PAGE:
You stand in your friend’s dorm room, at the foot of her narrow bed, and watch her adjust the lighting. Nothing fancy, really: one of those tall, tentacled lamps from Ikea. You eye the props on her desk—packages of pink Peeps, body paint, and tubes of glitter—and you tell yourself that you can still say no.
Only you can’t. Though you’re a part of a cohort of college girls who speak of their first Tori Amos concert with the swooning reverence of a first love; girls who joke (somewhat in earnest) about staging an all-female musical version of Oz; girls who wax ecstatic about Frida Kahlo and Judy Chicago and Alice Neel; girls who think your friend’s project—a woman’s body as an Easter basket: a headless assembly of breasts and belly and holiest of holies painted pink and green; Peeps frolicking around aureole and belly button, on glittered genitals—sounds ironic and wry and (that old chestnut) powerful, but demur at modeling for her. This is for her thesis project, and if you back out now, she’ll be capital F-fucked.
You don’t know why you say yes. You never go sleeveless, not even in the summer. You always wear black, even though your mother buys you colored shirts: fuchsias and blues and coral pinks that will “accent your green eyes” and “play off your dark hair.” But feigning beauty just seems cruel.
Your body is all that it has borne: knuckle and blade, leather and taunt. Just shy of your twenty-one, you don’t think of yourself as a woman and you’ve never thought of yourself as a girl. You’ve been—you are—a series of doors slamming shut.
You babble unabashedly as you undress: some nonsense about the weather as you un-hook your bra; bullshit about post-grad plans as you step out of your skirt, your slip. You save your underwear for the end. Only when your panties are off and folded do you feel cold. But it is not a skin-chapping, bone-biting winter cold. It is that dry, stale cold of an over-cranked A.C. All the tiny hairs on your body—the ones you used to shave on your forearms, the ones that ring your navel—rise like sentinels.
You arrange yourself on your friend’s bed, angling your knees together to keep the dirtiest parts of your boot-soles from touching her sheets. Your friends wear flowered flats and flip-flops; they wear peep-toe heels and hiking sandals. You’ve worn those combat boots almost every day since you were thirteen years old. They’ve carried you out of your parents’ house, duffel bag slung over your shoulder. Their limp tongues and loose laces would grin at you when you’d wake on couches, all stiff neck and ticking back.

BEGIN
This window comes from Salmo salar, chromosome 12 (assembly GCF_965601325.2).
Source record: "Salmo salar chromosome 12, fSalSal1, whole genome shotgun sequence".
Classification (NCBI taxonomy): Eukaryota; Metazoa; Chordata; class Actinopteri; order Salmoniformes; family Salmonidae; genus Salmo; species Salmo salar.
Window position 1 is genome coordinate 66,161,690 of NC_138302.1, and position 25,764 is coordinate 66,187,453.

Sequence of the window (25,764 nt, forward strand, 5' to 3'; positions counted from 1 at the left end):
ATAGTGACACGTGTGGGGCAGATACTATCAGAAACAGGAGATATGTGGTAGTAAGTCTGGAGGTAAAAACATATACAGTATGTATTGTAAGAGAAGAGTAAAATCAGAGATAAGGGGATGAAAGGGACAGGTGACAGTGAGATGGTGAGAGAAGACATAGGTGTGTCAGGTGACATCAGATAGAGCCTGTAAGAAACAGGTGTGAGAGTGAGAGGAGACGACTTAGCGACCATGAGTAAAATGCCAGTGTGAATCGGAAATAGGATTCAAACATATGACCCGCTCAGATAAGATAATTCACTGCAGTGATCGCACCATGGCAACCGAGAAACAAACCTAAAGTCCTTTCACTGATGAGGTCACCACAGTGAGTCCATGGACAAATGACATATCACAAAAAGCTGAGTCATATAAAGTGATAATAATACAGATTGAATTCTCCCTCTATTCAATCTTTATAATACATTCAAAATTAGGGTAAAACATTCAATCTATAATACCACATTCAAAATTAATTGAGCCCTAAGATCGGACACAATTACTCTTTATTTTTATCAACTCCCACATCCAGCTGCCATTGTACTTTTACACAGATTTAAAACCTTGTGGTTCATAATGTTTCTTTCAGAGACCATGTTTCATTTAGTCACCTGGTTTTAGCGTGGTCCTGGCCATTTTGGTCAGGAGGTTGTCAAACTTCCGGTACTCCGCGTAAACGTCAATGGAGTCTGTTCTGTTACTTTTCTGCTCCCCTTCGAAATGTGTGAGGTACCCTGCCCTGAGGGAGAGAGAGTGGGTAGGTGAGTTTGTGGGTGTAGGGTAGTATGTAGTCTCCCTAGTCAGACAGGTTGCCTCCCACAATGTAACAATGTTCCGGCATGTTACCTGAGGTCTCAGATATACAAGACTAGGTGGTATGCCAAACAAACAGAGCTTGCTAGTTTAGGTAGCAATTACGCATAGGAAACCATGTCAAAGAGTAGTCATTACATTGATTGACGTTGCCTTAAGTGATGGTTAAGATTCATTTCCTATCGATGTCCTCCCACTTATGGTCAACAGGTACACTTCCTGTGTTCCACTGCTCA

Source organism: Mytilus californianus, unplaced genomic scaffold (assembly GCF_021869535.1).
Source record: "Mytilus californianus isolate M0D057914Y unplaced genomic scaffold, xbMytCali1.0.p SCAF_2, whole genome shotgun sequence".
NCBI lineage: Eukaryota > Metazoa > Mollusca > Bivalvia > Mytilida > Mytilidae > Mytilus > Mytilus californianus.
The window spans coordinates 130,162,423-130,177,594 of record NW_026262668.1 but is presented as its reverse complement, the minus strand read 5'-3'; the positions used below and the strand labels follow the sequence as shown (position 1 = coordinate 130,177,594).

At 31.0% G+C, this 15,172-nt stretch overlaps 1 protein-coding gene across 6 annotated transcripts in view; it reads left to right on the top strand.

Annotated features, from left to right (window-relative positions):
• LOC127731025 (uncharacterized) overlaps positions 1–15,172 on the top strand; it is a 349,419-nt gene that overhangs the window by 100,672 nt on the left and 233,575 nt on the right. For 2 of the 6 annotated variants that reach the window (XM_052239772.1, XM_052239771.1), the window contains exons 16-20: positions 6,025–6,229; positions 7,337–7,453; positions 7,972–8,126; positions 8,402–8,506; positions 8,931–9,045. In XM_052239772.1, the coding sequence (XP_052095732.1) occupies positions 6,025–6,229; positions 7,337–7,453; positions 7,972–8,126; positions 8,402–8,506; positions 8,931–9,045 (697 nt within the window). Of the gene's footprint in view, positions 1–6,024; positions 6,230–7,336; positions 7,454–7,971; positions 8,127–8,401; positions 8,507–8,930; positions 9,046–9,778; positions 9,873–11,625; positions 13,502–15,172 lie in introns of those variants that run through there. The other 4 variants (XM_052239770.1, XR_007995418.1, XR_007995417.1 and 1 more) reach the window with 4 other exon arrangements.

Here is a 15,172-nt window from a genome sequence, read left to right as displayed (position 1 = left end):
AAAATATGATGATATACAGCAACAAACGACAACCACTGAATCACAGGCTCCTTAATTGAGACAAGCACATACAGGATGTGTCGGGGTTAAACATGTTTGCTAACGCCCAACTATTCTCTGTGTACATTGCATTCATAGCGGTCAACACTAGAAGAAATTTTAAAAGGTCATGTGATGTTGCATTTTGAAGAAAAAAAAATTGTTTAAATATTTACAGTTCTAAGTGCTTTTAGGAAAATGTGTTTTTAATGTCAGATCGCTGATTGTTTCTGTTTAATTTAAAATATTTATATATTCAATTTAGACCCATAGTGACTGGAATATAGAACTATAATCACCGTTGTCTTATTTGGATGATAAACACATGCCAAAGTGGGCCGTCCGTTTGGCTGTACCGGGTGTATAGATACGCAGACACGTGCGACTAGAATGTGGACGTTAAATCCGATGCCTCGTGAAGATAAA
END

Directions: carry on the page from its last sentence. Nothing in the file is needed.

You call them your “shit kicker” boots. Your father bought them for you over (because of) your mother’s objections. He was so proud of you for wanting such a practical, lasting shoe; nothing too “sweet and flimsy.” And even though you blazed with hatred, wished him dead and plotted to make it so, you wanted him to be proud of you.
Your friend tells you that you can leave your socks on if you’re cold, and her words hold a gentle, gracious plea to take your boots off. But you can’t. Not yet. Cotton is too flimsy against footboard and tile. Your palms were too small to block his fists. Your arm was too soft to shield you from his belt. And if you don’t take off your boots, if you keep those precious inches of rubber soles between you and the floor, you won’t really be naked.
You close your eyes. You’re not ready to look down at yourself, to confront flab and scar. Then your friend begins brushing glitter and paint over parts of you that you’re still too scared to let anyone kiss. Your flesh rolls under the bristles; it’s ticklish and cool.
You take a certain snide delight in how subversive this is: turning this part of you, the most hidden, private part of you, which the magazines still insist should be coiffed and waxed and even exercised, into a child’s holiday gift. Something simple. Delightful. But it is the shock of wet paint on your crotch that makes you laugh.